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Top 25 Best Science Fiction Books About the Moon
The Moon hangs clear above us. It is the only celestial body (other than the sun) that we can see as more than a dot. For that reason, it has always bulked large in the human imagination, a place of gods and mysteries.
Then, at the beginning of the 17th century, when telescopes were invented they were inevitably trained upon the Moon. The first map of the Moon was drawn by Thomas Harriot in 1609, and a more detailed map was included in Siderius Nuncius by Galileo the following year. This was the first representation of the Moon as a landscape. In 1620, Ben Jonson presented a masque at the court of King James called "Newes from the New World Discover'd in the Moone", in which the Moon was presented as having forests and cities and inhabitants who went about hiding in clouds. The Moon had become a place where stories could happen.
Right away, in fictions like Somnium by Johannes Kepler and The Man in the Moone by Francis Godwin, the Moon became the setting for any story, usually satires, that were set anywhere other than the Earth. And it continued to be the only such setting right up to the end of the 19th century, when Schiaparelli's discovery of "canali" on Mars opened up a new and more threatening landscape. From then on, Mars tended to become the setting for more colorful adventures, while the Moon was more often the focus of technical stories about how we might reach it, or what it would be like to create our first off-world settlement.
The actual Moon landing by Apollo 11 in 1969 confirmed this more technological approach, but also had the effect of killing off lunar science fiction. Since men had actually walked on the Sea of Tranquility, there was a sense that the Moon was no longer the stuff of science fiction but rather of science fact. Surprisingly little science fiction about the Moon was published during the last quarter of the 20th century, certainly when compared to what had appeared during the previous half century.
As the century ended, however, such sporadic appearances started to increase, although the Moon was often rather taken for granted as little more than a way station between earth and the outer planets, as for instance in Paul McAuley's The Quiet War or James S.A. Corey's Leviathan Wakes. But with the publication of the first part of his new diptych, Luna: New Moon, Ian McDonald has produced the first major new work set on the Moon for some years, and there are rumors that others may be on the way, so the Moon may yet see a renaissance.
One final oddity, in researching this list we found no major work of lunar science fiction by a woman. This is strange; look at any other theme or sub-genre within science fiction and it is almost impossible not to find a wealth of important contributions by women writers, but not the Moon. Now I am sure we have missed something obvious, and before long we'll have people queuing up to tell us so. But for the moment it looks as though the Moon, Selene, which is always presented as female in mythology, has somehow failed to attract a female writer. We wonder why that might be so.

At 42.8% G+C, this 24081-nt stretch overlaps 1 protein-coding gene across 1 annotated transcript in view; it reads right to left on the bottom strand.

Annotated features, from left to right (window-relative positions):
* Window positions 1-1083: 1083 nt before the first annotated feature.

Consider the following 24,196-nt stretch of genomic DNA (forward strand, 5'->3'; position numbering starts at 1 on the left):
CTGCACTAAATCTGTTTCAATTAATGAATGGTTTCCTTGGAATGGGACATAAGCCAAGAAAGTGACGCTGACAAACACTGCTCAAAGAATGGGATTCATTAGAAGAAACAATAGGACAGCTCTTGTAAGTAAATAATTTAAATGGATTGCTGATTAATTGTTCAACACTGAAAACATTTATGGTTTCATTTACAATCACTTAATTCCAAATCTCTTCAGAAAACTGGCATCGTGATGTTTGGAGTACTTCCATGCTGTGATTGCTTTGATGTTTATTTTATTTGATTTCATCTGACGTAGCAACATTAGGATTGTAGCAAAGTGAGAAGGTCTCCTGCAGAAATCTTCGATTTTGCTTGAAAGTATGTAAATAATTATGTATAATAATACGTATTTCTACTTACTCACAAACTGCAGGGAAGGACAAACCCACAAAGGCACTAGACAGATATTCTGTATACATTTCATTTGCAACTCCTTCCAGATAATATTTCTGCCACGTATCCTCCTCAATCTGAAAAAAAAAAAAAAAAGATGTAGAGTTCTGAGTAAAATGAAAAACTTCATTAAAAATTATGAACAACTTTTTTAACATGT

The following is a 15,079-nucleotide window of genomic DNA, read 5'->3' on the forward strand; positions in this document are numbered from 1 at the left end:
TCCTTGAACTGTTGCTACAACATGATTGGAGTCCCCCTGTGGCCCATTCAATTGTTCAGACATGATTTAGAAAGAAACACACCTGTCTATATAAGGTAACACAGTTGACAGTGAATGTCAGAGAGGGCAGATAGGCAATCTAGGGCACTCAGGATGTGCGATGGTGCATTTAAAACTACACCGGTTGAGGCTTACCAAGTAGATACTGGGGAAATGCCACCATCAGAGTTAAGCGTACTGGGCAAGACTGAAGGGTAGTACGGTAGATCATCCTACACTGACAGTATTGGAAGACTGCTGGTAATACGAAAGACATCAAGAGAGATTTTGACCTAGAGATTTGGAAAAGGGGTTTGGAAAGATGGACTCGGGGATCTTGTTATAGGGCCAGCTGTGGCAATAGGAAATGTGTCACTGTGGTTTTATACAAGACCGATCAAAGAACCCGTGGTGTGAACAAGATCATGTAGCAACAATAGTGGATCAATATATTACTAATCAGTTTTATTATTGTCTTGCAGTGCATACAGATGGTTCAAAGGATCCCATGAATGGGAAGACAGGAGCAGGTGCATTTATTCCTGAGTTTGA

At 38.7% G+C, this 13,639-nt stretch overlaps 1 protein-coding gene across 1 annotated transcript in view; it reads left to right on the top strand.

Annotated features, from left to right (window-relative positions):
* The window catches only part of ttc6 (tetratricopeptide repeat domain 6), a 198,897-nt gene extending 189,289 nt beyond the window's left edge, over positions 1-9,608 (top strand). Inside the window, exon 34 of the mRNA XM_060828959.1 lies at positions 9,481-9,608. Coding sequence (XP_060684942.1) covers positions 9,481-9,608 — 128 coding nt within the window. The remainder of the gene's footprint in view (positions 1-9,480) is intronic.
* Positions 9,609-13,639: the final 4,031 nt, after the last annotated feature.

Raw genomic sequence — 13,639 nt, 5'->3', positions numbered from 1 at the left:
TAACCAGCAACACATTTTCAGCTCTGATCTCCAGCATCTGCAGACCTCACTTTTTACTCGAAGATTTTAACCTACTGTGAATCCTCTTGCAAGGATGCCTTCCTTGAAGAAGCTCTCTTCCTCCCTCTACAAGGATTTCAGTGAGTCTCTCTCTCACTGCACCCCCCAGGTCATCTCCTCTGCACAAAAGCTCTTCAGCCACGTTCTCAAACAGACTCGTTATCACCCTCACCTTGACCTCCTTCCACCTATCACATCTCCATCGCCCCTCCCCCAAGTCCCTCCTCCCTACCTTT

If you like Heinlein then you should read more books by Heinlein of course. But what to read next? Well, there's so much work by Heinlein that everyone interested in science fiction should read, but here's a selection.
The Door into Summer is a novel that explores Heinlein's fascination with time travel. When inventor D.B. Davis is tricked out of his company, his former partners put him into cold sleep. But when he awakes, years later, he finds that many of the innovations in the world are credited to one D.B. Davis. Finding someone who has invented time travel, he goes back knowing how to change the world.
Starship Troopers, another Hugo ward winning novel, is one of the best known of Heinlein's books, a military adventure that traces the career of the central character from recruitment up to an interstellar war.
Stranger in a Strange Land is a Hugo Award winning novel that became a cult classic during the 1960s, and was named as one of the "Books that Shaped America" by the Library of Congress. It's the story of a human raised on Mars who returns to Earth and ends up transforming human society.
If you're fascinated by Heinlein's account of lunar colonies in revolt from Earth, you should check out Time Out of Joint by Philip K. Dick, which tells the story from the other side. RagelGumm lives in a 1950s small town where he makes his living winning newspaper competitions. But strange things start to happen; a soft drinks stand disappears leaving a slip of paper with the words SOFT DRINKS STAND written on it. Gradually, Gumm works out that the small town is not real, and that the newspaper competition is actually a way of predicting where the rebelling lunar colonies will bombard next. It's a novel full of Dick's typical undermining of reality, but it makes a fascinating counterpoint to Heinlein's novel.